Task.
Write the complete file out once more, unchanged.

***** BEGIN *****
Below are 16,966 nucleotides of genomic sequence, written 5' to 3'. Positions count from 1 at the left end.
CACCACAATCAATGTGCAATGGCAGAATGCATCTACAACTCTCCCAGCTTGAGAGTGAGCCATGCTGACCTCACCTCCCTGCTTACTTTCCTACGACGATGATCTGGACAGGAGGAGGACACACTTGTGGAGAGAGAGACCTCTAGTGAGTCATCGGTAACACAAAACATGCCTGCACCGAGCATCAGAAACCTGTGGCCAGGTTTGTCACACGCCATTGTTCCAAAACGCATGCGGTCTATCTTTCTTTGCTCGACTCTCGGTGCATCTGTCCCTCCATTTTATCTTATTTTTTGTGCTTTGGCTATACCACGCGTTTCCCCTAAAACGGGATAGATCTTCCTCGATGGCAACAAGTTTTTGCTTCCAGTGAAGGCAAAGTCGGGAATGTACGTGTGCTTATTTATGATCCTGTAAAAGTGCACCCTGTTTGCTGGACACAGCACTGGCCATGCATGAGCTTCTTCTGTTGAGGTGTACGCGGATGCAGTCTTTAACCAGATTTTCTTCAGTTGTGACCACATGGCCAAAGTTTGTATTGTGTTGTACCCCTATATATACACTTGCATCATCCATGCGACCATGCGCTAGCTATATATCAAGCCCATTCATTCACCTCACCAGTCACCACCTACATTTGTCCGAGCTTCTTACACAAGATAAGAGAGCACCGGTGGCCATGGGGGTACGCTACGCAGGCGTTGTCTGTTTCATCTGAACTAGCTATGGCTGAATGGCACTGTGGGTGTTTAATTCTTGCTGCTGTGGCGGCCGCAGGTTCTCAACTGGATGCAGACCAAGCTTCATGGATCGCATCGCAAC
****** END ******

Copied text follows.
Below are 16,966 nucleotides of genomic sequence, written 5' to 3'. Positions count from 1 at the left end.
CACCACAATCAATGTGCAATGGCAGAATGCATCTACAACTCTCCCAGCTTGAGAGTGAGCCATGCTGACCTCACCTCCCTGCTTACTTTCCTACGACGATGATCTGGACAGGAGGAGGACACACTTGTGGAGAGAGAGACCTCTAGTGAGTCATCGGTAACACAAAACATGCCTGCACCGAGCATCAGAAACCTGTGGCCAGGTTTGTCACACGCCATTGTTCCAAAACGCATGCGGTCTATCTTTCTTTGCTCGACTCTCGGTGCATCTGTCCCTCCATTTTATCTTATTTTTTGTGCTTTGGCTATACCACGCGTTTCCCCTAAAACGGGATAGATCTTCCTCGATGGCAACAAGTTTTTGCTTCCAGTGAAGGCAAAGTCGGGAATGTACGTGTGCTTATTTATGATCCTGTAAAAGTGCACCCTGTTTGCTGGACACAGCACTGGCCATGCATGAGCTTCTTCTGTTGAGGTGTACGCGGATGCAGTCTTTAACCAGATTTTCTTCAGTTGTGACCACATGGCCAAAGTTTGTATTGTGTTGTACCCCTATATATACACTTGCATCATCCATGCGACCATGCGCTAGCTATATATCAAGCCCATTCATTCACCTCACCAGTCACCACCTACATTTGTCCGAGCTTCTTACACAAGATAAGAGAGCACCGGTGGCCATGGGGGTACGCTACGCAGGCGTTGTCTGTTTCATCTGAACTAGCTATGGCTGAATGGCACTGTGGGTGTTTAATTCTTGCTGCTGTGGCGGCCGCAGGTTCTCAACTGGATGCAGACCAAGCTTCATGGATCGCATCGCAAC